Fats Domino Legendary Masters Series No. 1

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Fats Domino Legendary Masters Series No. 1
(1970)  UA label. Two LP set original issue gatefold jacket with booklet attached.  Mono recordings. Purchased at Record Surplus in Los Angeles in early 1990.  Antoine Dominique Domino Jr. was born in New Orleans in the Lower Ninth Ward in 1928.  His boogie woogie, jump-blues piano and vocals made him the best selling black recording artist in the 1950’s.  This collection includes songs recorded in 1949 until 1961.

SIDE ONE

  1. The Fat Man  (2:35)
  2. Hey La Bas  (2:25)
  3. Goin’ Home  (2:10)
  4. Please Don’t Leave Me  (2:30)
  5. Goin’ To The River  (2:29)
  6. Ain’t That A Shame  (2:25)
  7. Poor, Poor Me  (2:16)

SIDE TWO

  1. I’m In Love Again  (2:00)
  2. When My Dreamboat Comes Home  (2:23)
  3. Blueberry Hill  (2:19)
  4. My Blue Heaven  (2:04)
  5. The Rooster Song  (2:03)
  6. I’m In The Mood For Love  (2:40)
  7. Blue Monday  (2:14)

SIDE THREE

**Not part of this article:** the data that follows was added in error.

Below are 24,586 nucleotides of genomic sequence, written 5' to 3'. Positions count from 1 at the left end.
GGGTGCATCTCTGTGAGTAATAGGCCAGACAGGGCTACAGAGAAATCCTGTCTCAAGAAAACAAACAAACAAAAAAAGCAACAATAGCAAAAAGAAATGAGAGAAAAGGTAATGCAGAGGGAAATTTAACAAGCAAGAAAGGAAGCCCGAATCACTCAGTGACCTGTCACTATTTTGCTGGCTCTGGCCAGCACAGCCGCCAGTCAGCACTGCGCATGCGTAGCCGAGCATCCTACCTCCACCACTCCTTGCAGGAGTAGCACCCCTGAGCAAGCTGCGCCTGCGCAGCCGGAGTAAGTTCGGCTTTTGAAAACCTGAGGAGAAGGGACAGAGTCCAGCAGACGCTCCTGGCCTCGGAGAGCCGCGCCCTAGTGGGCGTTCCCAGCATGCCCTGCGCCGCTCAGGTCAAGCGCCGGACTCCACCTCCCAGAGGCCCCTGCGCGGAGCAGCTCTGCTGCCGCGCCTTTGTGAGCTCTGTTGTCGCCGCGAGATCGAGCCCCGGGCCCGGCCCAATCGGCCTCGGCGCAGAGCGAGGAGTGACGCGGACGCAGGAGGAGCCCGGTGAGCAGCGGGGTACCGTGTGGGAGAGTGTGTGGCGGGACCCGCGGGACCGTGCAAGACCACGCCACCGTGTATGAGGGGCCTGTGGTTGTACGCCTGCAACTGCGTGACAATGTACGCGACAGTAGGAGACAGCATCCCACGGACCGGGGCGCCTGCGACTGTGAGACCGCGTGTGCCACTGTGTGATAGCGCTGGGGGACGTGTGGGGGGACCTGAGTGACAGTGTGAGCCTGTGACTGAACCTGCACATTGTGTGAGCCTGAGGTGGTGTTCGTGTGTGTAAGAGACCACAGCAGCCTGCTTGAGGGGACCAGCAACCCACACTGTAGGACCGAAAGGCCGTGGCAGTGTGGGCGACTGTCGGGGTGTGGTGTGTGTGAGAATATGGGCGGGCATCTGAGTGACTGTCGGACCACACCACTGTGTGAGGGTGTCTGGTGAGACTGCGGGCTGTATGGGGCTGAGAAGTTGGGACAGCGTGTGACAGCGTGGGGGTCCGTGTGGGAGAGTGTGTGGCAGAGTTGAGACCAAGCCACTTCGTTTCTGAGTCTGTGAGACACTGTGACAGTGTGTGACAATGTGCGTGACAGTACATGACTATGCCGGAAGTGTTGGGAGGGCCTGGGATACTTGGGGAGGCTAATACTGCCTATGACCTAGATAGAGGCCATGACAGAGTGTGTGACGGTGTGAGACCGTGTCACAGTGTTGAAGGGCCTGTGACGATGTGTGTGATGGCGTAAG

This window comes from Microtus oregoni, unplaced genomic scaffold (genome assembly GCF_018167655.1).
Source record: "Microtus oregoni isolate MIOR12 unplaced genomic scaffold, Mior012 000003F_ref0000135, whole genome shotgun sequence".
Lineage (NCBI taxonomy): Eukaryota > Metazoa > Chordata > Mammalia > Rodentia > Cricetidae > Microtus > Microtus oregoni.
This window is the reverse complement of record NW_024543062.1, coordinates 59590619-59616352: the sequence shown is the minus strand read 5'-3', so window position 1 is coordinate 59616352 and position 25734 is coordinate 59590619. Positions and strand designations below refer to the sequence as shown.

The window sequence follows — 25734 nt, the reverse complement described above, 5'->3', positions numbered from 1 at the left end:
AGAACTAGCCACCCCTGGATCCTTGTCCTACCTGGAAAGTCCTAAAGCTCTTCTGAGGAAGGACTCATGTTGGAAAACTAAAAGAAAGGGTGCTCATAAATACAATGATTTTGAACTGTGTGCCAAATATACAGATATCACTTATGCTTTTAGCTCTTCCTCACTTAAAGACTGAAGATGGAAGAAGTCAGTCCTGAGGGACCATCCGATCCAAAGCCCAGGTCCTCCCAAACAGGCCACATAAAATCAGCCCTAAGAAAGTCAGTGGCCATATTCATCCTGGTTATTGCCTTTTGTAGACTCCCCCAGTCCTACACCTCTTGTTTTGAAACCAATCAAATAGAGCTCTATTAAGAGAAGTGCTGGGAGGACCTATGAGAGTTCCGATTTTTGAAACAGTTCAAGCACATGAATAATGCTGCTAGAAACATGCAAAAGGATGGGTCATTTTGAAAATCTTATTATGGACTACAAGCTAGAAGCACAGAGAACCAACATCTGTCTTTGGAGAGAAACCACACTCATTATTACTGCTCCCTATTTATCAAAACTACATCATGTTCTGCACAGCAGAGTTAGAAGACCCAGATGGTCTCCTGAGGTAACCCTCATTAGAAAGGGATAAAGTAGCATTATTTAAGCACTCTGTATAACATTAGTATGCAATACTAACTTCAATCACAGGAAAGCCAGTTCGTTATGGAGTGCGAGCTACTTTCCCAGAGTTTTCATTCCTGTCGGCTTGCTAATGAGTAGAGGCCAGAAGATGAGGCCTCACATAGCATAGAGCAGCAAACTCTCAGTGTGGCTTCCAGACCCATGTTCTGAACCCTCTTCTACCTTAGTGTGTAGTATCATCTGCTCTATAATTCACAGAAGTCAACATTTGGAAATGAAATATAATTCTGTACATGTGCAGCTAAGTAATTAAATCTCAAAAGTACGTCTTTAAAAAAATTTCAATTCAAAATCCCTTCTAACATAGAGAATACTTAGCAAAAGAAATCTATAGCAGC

1. I’m Walkin’  (2:02)
  2. It’s You I Love  (2:09)
  3. The Big Beat  (2:00)
  4. Valley Of Tears  (1:59)
  5. I Want You To Know  (1:55)
  6. Whole Lotta Lovin’  (1:38)
  7. I Wanna Walk You Home  (2:21)

SIDE FOUR

  1. I’m Ready  (2:21)
  2. Yes, My Darling  (1:57)
  3. I’m Gonna Be A Wheel Someday  (2:02)
  4. Walking To New Orleans  (1:54)
  5. Be My Guest  (2:00)
  6. I Hear You Knockin’  (1:54)
  7. Let The Four Winds Blow  (2:01)

So many of these songs are well known, often used in movie soundtracks or tv shows. The zoot-zoot-zoot sound of the saxophone, the easy lyrics about walkin’, lovin’, or goin’ and the 2 minute length give you just the right slice of 1950’s rock and roll pie.  When I purchased this LP set, I did so because I had such fond memories of playing my grandmother’s Fats Domino 45’s whenever I visited her.  She had many Fats Domino singles all lined up in a little brass rack with wooden handles. Now I own (through inheritance) her 45’s along with the brass record rack.

In researching Fats Domino facts to write this post I see he is still alive.  I hope someone has had the foresight to document Fats Domino’s life and career through interview.  I have questions: he had eight children do they play music? In New Orleans how did he manage the time during and since Katrina?  Is he still receiving all the royalties that he should be receiving?  His time of fortune and fame was important as he broke barriers and defined the genre.  So many in his time were ripped off by criminal contracts and poor representation.  For all the joy and fun he brought the world I hope his legacy has been protected and enriching for his heirs.

Fats Domino Legendary Masters Series No. 1

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